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The three types of congenital heart defects (CHDs) are abnormalities of the structure of the heart, abnormalities of blood flow, and abnormalities of the rate and/or rhythm of the heartbeat.
One relatively common abnormality of structure is an atrial septal defect – a hole in the wall between the chambers of the baby’s heart. In a healthy baby, blood that has already been circulated enters the heart through the right chamber and is passed on to the lungs where it receives oxygen. The oxygenated blood then re-enters the heart through the left chamber where it is sent out to the rest of the body. When there is a hole in the wall between the right and left chambers, this blood can bypass the lungs and go directly through to the left chamber where it is pumped out to the body without the oxygen it needs.
Another relatively common structural heart defect is a patent ductus arteriosus. During fetal development, the baby has an opening between the aorta and the pulmonary artery - this opening normally closes shortly after birth once the baby is breathing on its own. If the hole stays open, extra blood will flow to the lungs – this causes pulmonary issues similar to those caused by pneumonia.
Transposition of the Great Arteries, a condition where the two main arteries leaving the heart are reversed, is also a form of CHD. Because this defect severely disrupts the flow of oxygenated blood to the rest of the body, transposition of the great arteries requires surgery in order for the baby to survive.
Hypoplastic Left Heart Syndrome is another structural abnormality under the umbrella of CHDs. This birth defect, which develops during the pregnancy, occurs when the left side of the heart does not form correctly. It also requires surgical intervention for survival.
Coarctation of the aorta is where the aorta has a narrowing, which means that less blood can flow through it. While this defect may appear on its own, it is also commonly present alongside other CHDs including atrial septal defects. Assessing the pre and post-ductal oxygen saturations (via the aforementioned shoulder and foot oxygen test) can help with the identification of coarctation of the aorta.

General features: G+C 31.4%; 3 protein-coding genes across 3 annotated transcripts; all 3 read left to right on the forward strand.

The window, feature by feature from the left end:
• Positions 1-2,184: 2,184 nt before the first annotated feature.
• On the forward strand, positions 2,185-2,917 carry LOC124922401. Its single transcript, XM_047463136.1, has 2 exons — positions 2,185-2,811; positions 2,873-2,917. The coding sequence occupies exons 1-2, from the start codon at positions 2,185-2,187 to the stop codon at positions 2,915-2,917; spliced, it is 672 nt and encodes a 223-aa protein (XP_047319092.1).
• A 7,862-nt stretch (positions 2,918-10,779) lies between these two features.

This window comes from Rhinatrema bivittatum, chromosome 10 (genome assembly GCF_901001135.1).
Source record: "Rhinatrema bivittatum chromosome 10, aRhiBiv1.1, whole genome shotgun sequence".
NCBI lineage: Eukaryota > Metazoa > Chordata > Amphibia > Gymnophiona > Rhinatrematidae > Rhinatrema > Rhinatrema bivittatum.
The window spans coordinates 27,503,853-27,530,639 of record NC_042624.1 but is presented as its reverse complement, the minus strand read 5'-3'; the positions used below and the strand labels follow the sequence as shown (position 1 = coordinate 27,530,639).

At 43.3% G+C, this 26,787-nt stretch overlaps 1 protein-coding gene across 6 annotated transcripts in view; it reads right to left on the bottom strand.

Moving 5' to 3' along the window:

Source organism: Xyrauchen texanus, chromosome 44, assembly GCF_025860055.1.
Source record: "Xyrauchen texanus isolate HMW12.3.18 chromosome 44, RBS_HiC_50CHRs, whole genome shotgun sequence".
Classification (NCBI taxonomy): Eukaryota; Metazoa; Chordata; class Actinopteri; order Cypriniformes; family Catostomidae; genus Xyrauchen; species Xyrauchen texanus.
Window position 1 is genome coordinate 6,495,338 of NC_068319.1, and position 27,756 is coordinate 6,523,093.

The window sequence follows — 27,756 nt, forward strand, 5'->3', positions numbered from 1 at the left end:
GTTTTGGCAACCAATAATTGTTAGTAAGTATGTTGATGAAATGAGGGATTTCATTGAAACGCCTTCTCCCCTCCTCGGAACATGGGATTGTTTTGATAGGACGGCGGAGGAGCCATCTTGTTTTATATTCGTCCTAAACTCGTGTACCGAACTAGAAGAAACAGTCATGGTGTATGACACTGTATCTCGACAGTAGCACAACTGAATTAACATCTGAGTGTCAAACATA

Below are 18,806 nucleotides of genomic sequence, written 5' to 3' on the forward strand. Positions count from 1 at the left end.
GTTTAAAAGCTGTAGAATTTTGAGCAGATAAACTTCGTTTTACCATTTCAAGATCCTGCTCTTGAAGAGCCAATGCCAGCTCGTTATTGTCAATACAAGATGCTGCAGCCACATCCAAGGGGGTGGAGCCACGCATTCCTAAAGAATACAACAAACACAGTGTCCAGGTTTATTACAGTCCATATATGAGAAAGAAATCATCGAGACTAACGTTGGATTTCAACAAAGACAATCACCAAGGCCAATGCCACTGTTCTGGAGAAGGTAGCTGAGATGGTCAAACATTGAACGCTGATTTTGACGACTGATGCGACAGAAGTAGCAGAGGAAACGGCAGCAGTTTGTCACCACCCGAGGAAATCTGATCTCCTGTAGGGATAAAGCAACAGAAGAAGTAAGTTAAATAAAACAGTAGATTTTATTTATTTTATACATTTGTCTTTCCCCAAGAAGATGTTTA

While most CHD’s combine abnormalities of structure and flow, issues can arise due to abnormalities of flow alone.
For example, Persistent Pulmonary Hypertension (“PPHN”), can be the result of a congenital heart defect, or it can be caused by a difficult delivery and/or birth asphyxia. During fetal development, because the baby receives oxygen through the umbilical cord and not the lungs, the lungs maintain high blood pressure in order to redirect oxygen towards other vital organs. After delivery, when the baby begins breathing, the blood pressure in the lungs would normally fall and blood flow to the lung increases. In babies with PPHN, however, the pressure in the lungs stays high, causing blood to be directed away from the lungs.
The third type of congenital heart defect consists of abnormalities in heart rhythm. An abnormal heart rhythm is also known as a cardia arrhythmia. The most common arrhythmia in newborns is supra ventricular tachycardia (SVT). When a child has SVT, the ventricles of the heartbeat at an abnormally fast rate. Atrial flutter is another form of arrhythmia that can be present in a newborn. There are many other forms of neonatal arrhythmias. Some are treated by electrical cardioversion, others by medical cardioversion, and in some rare cases by surgery.
The suspicion of CHD should lead to an immediate consult with a neonatologist, pediatric cardiologist, or pediatric electrophysiologist. An “electrophysiologist” is a physician who specializes in abnormalities of heart rate and rhythm.
The law firm of Nurenberg, Paris, Heller & McCarthy has been successful in litigating multiple cases involving congenital heart defects in the newborn. In the pursuit of these cases, Nurenberg, Paris, Heller & McCarthy has retained and consulted with some of the nation’s top-ranked neonatologists, pediatric cardiologists, and pediatric electrophysiologists.
If you have any questions about whether a failure to promptly diagnose your child’s congenital heart defect has led to permanent damage in your child, please call us or complete a free initial consultation form.
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